Letting Go

The theme for this week’s Weekly Writing Challenge is Flash Fiction.  One of the challenges is to write a story in 300 words or less.   I’m going for broke and have written mine in 298 words, not including the title, and it’s written from an American perspective this time.

Letting Go

Taking one last sweep of her son’s room before closing the door on his boyhood life for ever, Cathy choked back her tears.

‘I’ll be waiting in the car Mom!’ called Mike from downstairs, interrupting her thoughts.
Not daring to allow even a hint of the dread of this day to show, Cathy hurriedly wiped her eyes and put on a good smile as she got into the car.

‘Ready?’ Mike shot his mom a sideways glance, drawn away momentarily from the lure of his cell phone.

‘Yep! Let’s go!’

For the first part of the journey, Mike chatted excitedly about his life to come as a College Freshman and Cathy tried her best to sound enthusiastic.

Later on, Mike’s eagerness to ‘just get there’ seemed to Cathy that it was tinged with nervousness and as they drove closer to their destination, they both drifted off into the lost thoughts which had peppered their conversation but which now gave way to the silence between them.

Arriving at last, the rest of the day was filled with signing papers, heaving boxes and meet-and-greets. Cathy was grateful for the distraction of the organized chaos, but far too soon the moment she had dreaded arrived.

With bitter relief, it was over and done with in a hurried blur of hugs, kisses, love-you’s and ‘’Bye Mom, I’ll call you soon!’

And that was that.

It wasn’t until later that night and curled up on her son’s bed, that Cathy allowed the tears to fall at last, soaking his pillow as she let her mother’s grief take hold, wishing as she did for all the world that her boy was a three-year old again, snuggled up next to her as she read him his favorite story one last time.

(c) Copyright Sherri Matthews 2014

What future awaits? Eldest son, Morro Bay, California 1987 (c) Sherri Matthews 2014

What future awaits?
Eldest son, Los Osos, California 1987
(c) Sherri Matthews 2014

About Sherri Matthews

Sherri has been writing full time since 2011. Currently working on her memoir, 'Stranger in a White Dress', she has been published in a variety of national magazines, websites and three anthologies. Sherri raised her three, now adult children, in California for twenty years and today, lives in England’s West Country with her hubby, Aspie youngest, two cats, a grumpy bunny and a family of Chinese Button Quails. She keeps out of mischief blogging, gardening, walking by the sea and snapping endless photographs. Her garden robin muse vists regularly.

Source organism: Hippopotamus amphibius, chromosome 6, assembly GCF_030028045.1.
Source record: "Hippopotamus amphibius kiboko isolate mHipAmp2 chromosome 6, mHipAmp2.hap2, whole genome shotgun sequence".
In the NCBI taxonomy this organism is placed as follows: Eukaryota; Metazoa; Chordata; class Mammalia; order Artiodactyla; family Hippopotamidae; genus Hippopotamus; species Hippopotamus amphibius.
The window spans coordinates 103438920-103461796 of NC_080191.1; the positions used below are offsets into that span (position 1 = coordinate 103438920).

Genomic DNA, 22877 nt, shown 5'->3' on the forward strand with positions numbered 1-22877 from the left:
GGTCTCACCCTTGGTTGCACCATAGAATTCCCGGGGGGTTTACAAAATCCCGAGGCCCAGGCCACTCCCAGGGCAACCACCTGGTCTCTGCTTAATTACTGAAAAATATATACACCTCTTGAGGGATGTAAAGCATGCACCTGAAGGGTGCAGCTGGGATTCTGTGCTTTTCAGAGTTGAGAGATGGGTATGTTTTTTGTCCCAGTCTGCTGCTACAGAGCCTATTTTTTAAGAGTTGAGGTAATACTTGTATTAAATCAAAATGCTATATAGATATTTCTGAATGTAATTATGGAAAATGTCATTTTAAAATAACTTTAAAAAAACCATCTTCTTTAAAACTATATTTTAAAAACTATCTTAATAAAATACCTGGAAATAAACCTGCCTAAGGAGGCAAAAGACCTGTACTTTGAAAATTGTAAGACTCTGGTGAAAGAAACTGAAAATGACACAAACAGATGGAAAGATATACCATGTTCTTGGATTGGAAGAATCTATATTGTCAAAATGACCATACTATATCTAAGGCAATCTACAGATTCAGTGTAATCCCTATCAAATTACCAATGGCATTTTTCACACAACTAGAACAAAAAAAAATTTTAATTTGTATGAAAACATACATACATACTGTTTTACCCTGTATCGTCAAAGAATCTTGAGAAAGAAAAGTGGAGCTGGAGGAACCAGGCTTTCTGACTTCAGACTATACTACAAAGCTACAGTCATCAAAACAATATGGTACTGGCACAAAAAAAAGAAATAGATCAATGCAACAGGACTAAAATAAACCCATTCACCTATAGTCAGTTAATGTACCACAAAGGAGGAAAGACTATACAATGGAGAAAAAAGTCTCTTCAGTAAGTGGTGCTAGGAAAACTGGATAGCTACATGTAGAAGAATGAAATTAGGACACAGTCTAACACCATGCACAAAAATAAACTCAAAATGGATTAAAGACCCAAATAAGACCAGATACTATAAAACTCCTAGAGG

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83 Responses to Letting Go

  1. Oh Sherri, what a wonderful story. You conveyed so much emotion in only 300 words. I still vividly remember the day that I left my parents for college. It was such a tough day marked by excitement, nervousness, and of course tears and sadness. You capture all those feelings in your story, I loved it!

    Like

    • Sherri says:

      Thanks so much Heather, I ‘m really glad you enjoyed it. Ahh, yes, a time of sad parting, filled with such heightened emotions for both the parents and their grown children, as you well remember…

      Like

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  3. jennypellett says:

    Great story in 300 words Sherri. I’m sure so many people will identify with this. I still miss reading the stories – still got a shelf full of Roald Dahl that I just can’t part with – mind you, secretly I don’t think Son would be too happy to find them gone either …

    Like

    • Sherri says:

      Thanks Jenny. I took this from something I’d written a while ago for a writing assignment and turned it into this – the original was longer by about 150 words – so a good exercise in cutting and editing if nothing else! I forget that I’ve written other things sometimes!
      Ahh, I know, I do too…weren’t they such precious days? And yes, same here. In fact, we still have box loads of all those books up in our loft to prove it…must be worth a fortune 😉
      Hope you feel better soon Jenny…

      Like

  4. Wow, Sherri, you did a wonderful job with this challenge. I could feel Cathy’s heartache in your words and the photo, perfect!
    As usual, you a winner! xo
    Speaking of….DFD’s team lost last night…I went into hiding. 🙂

    Like

    • Sherri says:

      Oh Jill, I LOVE your new look, you look beautiful! But then you did before, but this is wonderful photo of you…wow!!
      As for my story, thanks very much, I’m glad you enjoyed it. I had actually written it for an assignment a while ago in the first person so this time I changed it around a little. If nothing else, a good exercise in writing practice for honing and editing. I can hear Marylin’s voice in here, can you, as she encourages us all to do just this, and what wonderful advice indeed 🙂
      Oh no, so sorry for DFD’s team…yikes!! No wonder you went into hiding… hope he’s recovered…please send him my love and commiserations 😦 xoxo

      Like

      • You’re so sweet, Sherri…thank you! My mother has always told me, I look better with shorter hair, so she was happy. 🙂
        Did you post that first person assignment? I think changing POV in a finished piece is a great learning tool. Oh yes, I hear Marylin and you’re right, she is the best!
        Thanks, but DFD has recovered. I told him he’s matured. 🙂 In the past, he would stay upset for a day or two. This morning he said, “They’re just not that good.”
        It’s almost Friday…yippeeee!!!!!! xoxox

        Like